What do osteopaths treat?

Sawbridgeworth Osteopathic Clinic
© Neil Mellerick 2017

The profession

Training and regulation

Osteopathy in the United Kingdom is regulated by the General Osteopathic Council, with whom all practising osteopaths are required to be registered. All osteopaths undergo a minimum four year training course and are educated to honours degree, or equivalent level. The depth of osteopathic training means that osteopaths are considered by the Department of Health to be primary contact practitioners, who can examine, diagnose, then treat or refer a patient as appropriate. Osteopathic students follow a similar course to orthodox medical students, as well as detailed anatomy and physiology of the whole body. Subjects include the study of pathology, clinical examination of all the body systems, concepts of health care and the philosophy of medicine. Students are also required to undergo at least 1000 hours of clinically based osteopathic practice within the outpatients clinics of the osteopathic colleges. After qualification, osteopaths are required to keep themselves up to date with their knowledge and education and must provide evidence of undergoing at least 30 hours of study per year to the General Osteopathic Council in order to maintain registration.

What is Osteopathy?

Osteopathy is an independent branch of physical medicine which specialises in the diagnosis and treatment of the body’s structrual components. Its aim is to reduce tensions, strains and restrictions of the muscles, joints and other connective tissues and to alleviate factors which might impede normal blood flow and nerve transmission. It was developed in the USA in the late 19th Century by Dr Andrew Taylor Still and was introduced to Britain in about 1900 by his associate Dr Martin Littlejohn. Osteopathy has become one of the most popular and effective forms of Complementary and Alternative Medicine (CAM), with a proven record of safety and efficacy. Osteopathy was the first of the CAM professions to become regulated by statute, in 1993. Since May 2000, all practising osteopaths are required to be registered with the General Osteopathic Council, which maintains high levels of professional conduct, public safety and educational standards. Most osteopaths work outside the NHS, though all the major health insurance companies include osteopathic treatment in some of their policies. Although in the private sector, we try to maintain fees at a level which is affordable to most people.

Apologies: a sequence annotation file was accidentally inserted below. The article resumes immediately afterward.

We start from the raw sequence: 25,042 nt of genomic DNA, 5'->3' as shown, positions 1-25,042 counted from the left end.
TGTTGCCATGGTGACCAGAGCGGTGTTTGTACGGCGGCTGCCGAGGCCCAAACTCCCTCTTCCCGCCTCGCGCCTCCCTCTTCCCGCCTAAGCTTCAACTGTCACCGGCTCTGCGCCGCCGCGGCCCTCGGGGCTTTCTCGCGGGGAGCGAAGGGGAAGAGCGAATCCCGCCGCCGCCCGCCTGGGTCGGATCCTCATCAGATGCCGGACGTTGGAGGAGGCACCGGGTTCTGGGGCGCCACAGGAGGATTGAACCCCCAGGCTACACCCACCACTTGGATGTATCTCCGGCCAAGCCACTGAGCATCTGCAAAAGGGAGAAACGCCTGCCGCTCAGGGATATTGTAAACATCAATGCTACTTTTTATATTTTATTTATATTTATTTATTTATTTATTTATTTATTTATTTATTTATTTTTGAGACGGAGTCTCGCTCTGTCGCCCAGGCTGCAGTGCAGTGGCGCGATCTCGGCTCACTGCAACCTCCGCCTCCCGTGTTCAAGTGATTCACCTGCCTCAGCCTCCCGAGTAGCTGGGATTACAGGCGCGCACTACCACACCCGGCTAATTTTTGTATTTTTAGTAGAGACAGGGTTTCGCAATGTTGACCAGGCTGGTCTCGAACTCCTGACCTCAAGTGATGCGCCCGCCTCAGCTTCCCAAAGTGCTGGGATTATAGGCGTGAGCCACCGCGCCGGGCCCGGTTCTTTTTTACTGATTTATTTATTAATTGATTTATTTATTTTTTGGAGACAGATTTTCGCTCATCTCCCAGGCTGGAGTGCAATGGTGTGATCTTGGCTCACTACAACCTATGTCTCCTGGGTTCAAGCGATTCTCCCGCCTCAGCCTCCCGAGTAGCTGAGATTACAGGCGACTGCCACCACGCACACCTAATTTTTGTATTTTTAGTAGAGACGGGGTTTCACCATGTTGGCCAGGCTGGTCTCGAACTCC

What do osteopaths treat?

Osteopaths are best known for treating problems related to the spine, though the scope of practice is much wider than this. The majority of our patients consult us with low back or neck pains, which may be due to strains or tears in some of the muscles or ligaments which support and move the spine, or to injuries affecting the intervertebral discs which separate each spinal bone. These disc injuries may in turn lead to compression of the spinal nerves causing the familiar Sciatica or Brachial Neuritis. Because of the complexity of the small nerves and blood vessels associated with the spinal cord, many other systems of the body may become affected, especially when there are long term postural or repetitive strains present. Injuries and problems with the limbs also fall within the osteopath's scope of practice.

Typical conditions treated

Low back pain Sciatica Neck pain Headaches Sports injuries Brachial neuritis Upper extremity pain Hip, knee and ankle pain Stress and tension Arthritic pain